Microsoft

Kyle Stokes / KPLU

On a day when frenzied holiday shoppers will pay a significant sum in state sales taxes, a group of teachers is organizing a protest near the Redmond campus of a corporation that they wish paid more taxes: Microsoft.

The teachers' planned the Black Friday protest to urge state lawmakers to put corporate tax breaks, not social services, on the chopping block in their effort to find at least $2.5 billion in new funding for schools.

"Many of the families of our students can't afford the Christmas gifts they want to buy unless they go to those sales on Black Friday. They are going to be paying a lot of sales tax on Black Friday," said protest organizer and Renton teacher Julianna Dauble. "We chose it to highlight [the fact] Microsoft will not be paying taxes on Black Friday."

Ashley Gross / KPLU

Imagine being cut loose from your regular work responsibilities for four months to dream up ingenious ways to get your coworkers to donate to charity.

Kārlis Dambrāns / Flickr

Microsoft has given layoff notices to 3,000 more workers worldwide, with 638 of them in the Puget Sound region, according to a spokesman for the company.

Editor's Note: This story has been updated to clarify the timeline of when Microsoft opened its Nevada office and when the state lowered its royalty tax. The updated version also adds that Microsoft declined to say how much state royalty tax the company has paid.

Jae C. Hong / AP Photo

Former Microsoft Chief Executive Officer Steve Ballmer is leaving the board of the software company he led for 14 years.

In a letter released on Microsoft's website, Ballmer said he has confidence in new CEO Satya Nadella, and he has no plans to sell his shares in the "foreseeable future." Ballmer said he holds more shares than anyone other than index funds. 

Ted S. Warren / AP Photo

More than 1,300 Microsoft employees in the Puget Sound region got their pink slips Thursday as part of announced cuts to the worldwide workforce that could total 18,000 by the end of the year — the biggest in the company’s history.

Robert Scoble / flickr

Microsoft says it will cut up to 18,000 jobs in what observers are calling the company's largest layoff ever. The news came in an e-mail from CEO Satya Nadella.

PRNewsFoto/Microsoft Corp.

When Strategic News Service publisher Mark Anderson made his predictions for 2014, he included a “new Microsoft that no one expected.”

With the promotion of Satya Nadella to CEO and Bill Gates as technology advisor, Mark says his prediction is about halfway to fruition.

Microsoft co-founder Bill Gates is stepping down as chairman of its board and into a new role, which the company is calling "technology adviser." The change comes as a new CEO — Satya Nadella — takes the helm. Gates says he will actually be spending a little more time at Microsoft. Microsoft watchers say if he manages his new role well, it will be good for the company.

While it's never been considered a "cool" company, Microsoft is still a force — worth $300 billion, and Windows operating systems still run on a big chunk of the world's computers. While the profile of founder and former CEO Bill Gates still looms large, outgoing leader Steve Ballmer took the reins in 2000. And Tuesday, the board chose an internal candidate — 46-year-old Indian-American engineer Satya Nadella — to head the company.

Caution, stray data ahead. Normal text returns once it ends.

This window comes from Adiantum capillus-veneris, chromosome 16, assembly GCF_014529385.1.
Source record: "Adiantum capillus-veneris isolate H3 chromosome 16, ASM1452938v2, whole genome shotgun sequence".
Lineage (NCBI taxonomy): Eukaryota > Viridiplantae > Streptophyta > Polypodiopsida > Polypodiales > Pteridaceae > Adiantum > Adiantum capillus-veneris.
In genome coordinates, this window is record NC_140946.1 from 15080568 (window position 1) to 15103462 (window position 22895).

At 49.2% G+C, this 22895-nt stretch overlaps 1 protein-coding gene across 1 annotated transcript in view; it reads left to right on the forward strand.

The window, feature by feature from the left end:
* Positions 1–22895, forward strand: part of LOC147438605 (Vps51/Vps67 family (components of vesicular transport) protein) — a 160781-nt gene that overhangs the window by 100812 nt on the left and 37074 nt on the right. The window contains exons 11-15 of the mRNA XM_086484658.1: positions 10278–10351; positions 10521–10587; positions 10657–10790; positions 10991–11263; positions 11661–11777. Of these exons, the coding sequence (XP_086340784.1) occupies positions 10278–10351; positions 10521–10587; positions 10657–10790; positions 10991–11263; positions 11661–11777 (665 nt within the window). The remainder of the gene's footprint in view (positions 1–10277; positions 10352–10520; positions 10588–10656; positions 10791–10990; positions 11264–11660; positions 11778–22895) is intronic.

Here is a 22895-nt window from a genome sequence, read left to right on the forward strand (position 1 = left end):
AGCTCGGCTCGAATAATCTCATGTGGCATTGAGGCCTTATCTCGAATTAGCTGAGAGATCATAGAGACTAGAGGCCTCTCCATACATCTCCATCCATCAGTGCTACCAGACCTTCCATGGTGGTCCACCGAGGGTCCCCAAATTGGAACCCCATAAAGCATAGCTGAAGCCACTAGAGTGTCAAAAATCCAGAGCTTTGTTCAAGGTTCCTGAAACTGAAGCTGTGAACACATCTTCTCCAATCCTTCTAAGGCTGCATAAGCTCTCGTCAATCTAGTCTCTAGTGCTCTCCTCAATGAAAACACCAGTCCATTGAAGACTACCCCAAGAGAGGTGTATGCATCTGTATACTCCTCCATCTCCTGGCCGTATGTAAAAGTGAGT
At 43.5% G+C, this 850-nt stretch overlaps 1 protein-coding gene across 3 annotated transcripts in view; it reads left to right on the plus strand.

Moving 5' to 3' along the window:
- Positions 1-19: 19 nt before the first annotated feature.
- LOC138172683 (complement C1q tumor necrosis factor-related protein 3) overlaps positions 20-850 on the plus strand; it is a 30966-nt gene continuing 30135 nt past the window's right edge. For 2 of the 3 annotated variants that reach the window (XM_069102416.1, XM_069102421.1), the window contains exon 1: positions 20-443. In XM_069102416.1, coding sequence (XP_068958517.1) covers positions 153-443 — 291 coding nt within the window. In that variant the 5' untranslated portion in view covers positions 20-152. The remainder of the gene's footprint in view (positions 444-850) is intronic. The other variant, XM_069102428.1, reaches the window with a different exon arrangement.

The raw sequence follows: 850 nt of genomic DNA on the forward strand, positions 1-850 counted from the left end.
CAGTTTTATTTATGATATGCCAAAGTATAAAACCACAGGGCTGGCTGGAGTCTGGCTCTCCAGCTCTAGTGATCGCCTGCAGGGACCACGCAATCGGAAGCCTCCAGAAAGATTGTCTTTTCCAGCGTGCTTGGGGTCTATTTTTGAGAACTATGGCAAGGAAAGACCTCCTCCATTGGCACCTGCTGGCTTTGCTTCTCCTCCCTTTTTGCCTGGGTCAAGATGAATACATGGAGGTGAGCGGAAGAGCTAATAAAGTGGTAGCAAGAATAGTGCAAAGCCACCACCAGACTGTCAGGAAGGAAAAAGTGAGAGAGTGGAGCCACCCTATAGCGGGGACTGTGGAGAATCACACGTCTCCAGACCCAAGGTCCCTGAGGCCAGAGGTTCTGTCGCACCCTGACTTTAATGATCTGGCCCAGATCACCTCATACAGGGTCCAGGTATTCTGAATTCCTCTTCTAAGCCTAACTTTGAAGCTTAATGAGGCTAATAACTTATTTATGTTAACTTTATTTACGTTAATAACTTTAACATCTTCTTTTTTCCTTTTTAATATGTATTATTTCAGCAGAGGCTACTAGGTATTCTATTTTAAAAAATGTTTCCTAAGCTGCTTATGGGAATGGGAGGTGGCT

Multiple news reports say Microsoft is likely to choose company veteran Satya Nadella its next CEO, ending a very public search that’s taken almost half a year. 

A Microsoft spokeswoman declined to confirm the reports, but if Nadella does take the reins from Steve Ballmer, he’ll become only the third CEO in the company’s 39-year history.

The nearly six-month-long search for Microsoft's next CEO is nearing an end, and news reports indicate it's likely the technology giant will turn to Satya Nadella, executive vice president of its Cloud and Enterprise group, to lead the company.

Wally Santana / AP Photo

In the face of a steadily declining market for personal computers, Microsoft succeeded in boosting both revenue and profit in the most recent quarter, coming in ahead of analyst estimates. 

Sales climbed 14 percent to $24.5 billion in the quarter ended Dec. 31, and net income rose 2.8 percent to $6.6 billion, or 78 cents a share. The consensus estimate of analysts was 69 cents a share, according to Bloomberg. 

Vincent Yu / AP Photo

Ford CEO Alan Mulally says he will not leave the automaker for Microsoft and will stay at Ford at least through 2014.

Mulally is widely credited with saving Ford after being hired away from Boeing in 2006. But in recent months there have been numerous reports that he was in the running for the top job at Microsoft, where CEO Steve Ballmer has said he plans to leave the company sometime this year.

Elaine Thompson / Associated Press

Microsoft Chairman Bill Gates choked up while reading from prepared remarks during Steve Ballmer's final shareholders meeting as chief executive.

The co-founder of the software giant said progress was being made to find Ballmer's replacement and he thanked him for serving as CEO for the last 13 years. Only Gates and Ballmer have led Microsoft Corp. since its founding 38 years ago. Ballmer announced in August that he’ll step down within the year. 

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